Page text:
Hosta takeover

Enough is enough, or possibly too much as my editorial control of the garden too often leans towards keeping everything and chopping out nothing. Currently, sporelings of Japanese Painted and Cinnamon ferns, and seedlings of hostas fill gaps in damp, shaded parts of the garden. I’m overjoyed that plants are growing and propagating contentedly, but best judgment would require removal of most before damage is done to smaller neighbors. Some seedlings that have been left have grown to become fine plants, so I’m too often a year or two slow in making the decision.

While the smaller ferns do no damage, the larger leafed, blue-green hostas can be quite wide spreading, casting substantial shade, so some judgment is required. A tiny seedling is simply removed, but after two years there’s considerable disturbance to the surroundings, which then becomes more of a chore.

The large hosta in the foreground is growing on a mossy rock in the middle of this small pond. There is no soil, but constant moisture from the pond. The yellow acorus in the pond is off color as old foliage fades, before new growth begins. The two hostas to the back are seedlings.

Overcrowding in the garden is rarely an issue, at least as far as I’m concerned, though my wife has entirely different thoughts on this. There is no question that parts of the garden are crowded, but over, not to my thinking.

Great Expectations was rescued from a spot that was overgrown. It recovered quickly and has been divided into several smaller pieces.

Fortunately, she is handy pruning soft stemmed hostas and nandinas that stray onto the stone paths, but not so good with a trowel or heftier tools that require a bit more oomph. So, if an area becomes a bit too congested (in her opinion), I’ll hear about it, but there will be no digging unless I do it.

The old time Medio variegata hosta is rarely seen now in commerce, but it works well beneath a dense clump of Ostrich ferns along this path.

Deer have been particularly active in recent weeks, and I’m reminded that there were once over a hundred hosta cultivars in the garden. Over several years when deer were permitted to browse, a number were lost, so now I spray a repellent regularly, with an occasional lapse that drags on too long and confirms that deer are here, and hungry.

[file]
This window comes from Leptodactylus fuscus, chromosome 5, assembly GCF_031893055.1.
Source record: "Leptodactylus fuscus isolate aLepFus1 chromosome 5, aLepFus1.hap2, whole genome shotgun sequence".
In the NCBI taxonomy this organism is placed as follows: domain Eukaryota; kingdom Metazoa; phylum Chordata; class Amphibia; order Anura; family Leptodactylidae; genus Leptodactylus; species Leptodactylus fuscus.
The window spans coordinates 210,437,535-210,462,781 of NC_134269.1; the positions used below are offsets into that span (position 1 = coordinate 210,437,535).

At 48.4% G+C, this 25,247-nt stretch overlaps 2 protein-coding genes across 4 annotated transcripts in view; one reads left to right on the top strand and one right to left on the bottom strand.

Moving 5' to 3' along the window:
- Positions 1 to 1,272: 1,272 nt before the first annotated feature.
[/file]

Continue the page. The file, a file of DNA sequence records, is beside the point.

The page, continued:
Halcyon is one of the bluest hostas, and one of moderate size.

This week, I’m disturbed to see damage from deer visiting the garden, though only a leaf or two has been eaten. One poor Disporum has been stomped on several times, and as soon as I tidy up broken stems, the next morning there are more, with a prominent deer hoof print in the muddy ground evidence of the cause. Yes, a tall fence would solve the problem, but I don’ like fences, and this garden strays far beyond the property line.

Allan P. McConnell hosta is a small leafed, low spreading hosta that I’ve divided several times.

So, besides the occasional hosta damaged by stampeding deer, and ones that are missed when I spray the repellent, I now have no concern about growing hostas. With the number already in the garden, I don’t get too excited by new introductions that don’t seem too different , but I’m not looking to chop any out. Except, perhaps, a few seedlings if they’re very obviously in conflict with some other treasure.

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5 Comments Add yours

  1. Bridget says:

    What a handsome bunch! I recently planted ‘Dancing Queen’ a lovely and very yellow variety. Keep your eyes open for it. Thanks for these peeks into your garden!

  2. LInus says:

    Do you have any other blue hostas? How well do they hold up in the summer heat? Supposedly “touch of Class” has a double layer of wax (I don’t think Halcyon has a double layer of wax).

    From https://awaytogarden.com/things-i-didnt-know-about-hosta-with-tony-avent/

    With blue hostas, a waxy coating on the leaves is what causes the light to be reflected in such a way that they look that glaucous blue, Tony explains—“and we all know what happens to wax after many days in the 90s; the wax melts off. And if you have a lot of rains in the summer, the rains can wash the wax off.

    “The warmer climate you move into, the blues just don’t hold up. So it’s the amount of wax—and that’s why I like things like ‘Touch of Class’ (above photo) because the wax holds up much longer; it has a double layer of wax.”

    1. Dave says:

      Blue hostas in more sun turn greener in summer, but in shade they fade only a little. I fade in the sun too, so I sympathise.

  3. tonytomeo says:

    Aggressive hostas seem like a good problem to have. They do so poorly here, yet, people keep planting them. There are some at work, and some of them are rather pretty, but they never really thrive. In other regions nearby, the climate is just to arid for them.

    1. Dave says:

      In full or part sun most hostas will fade or brown along the edges, but in shade they do exceptionally well for us.

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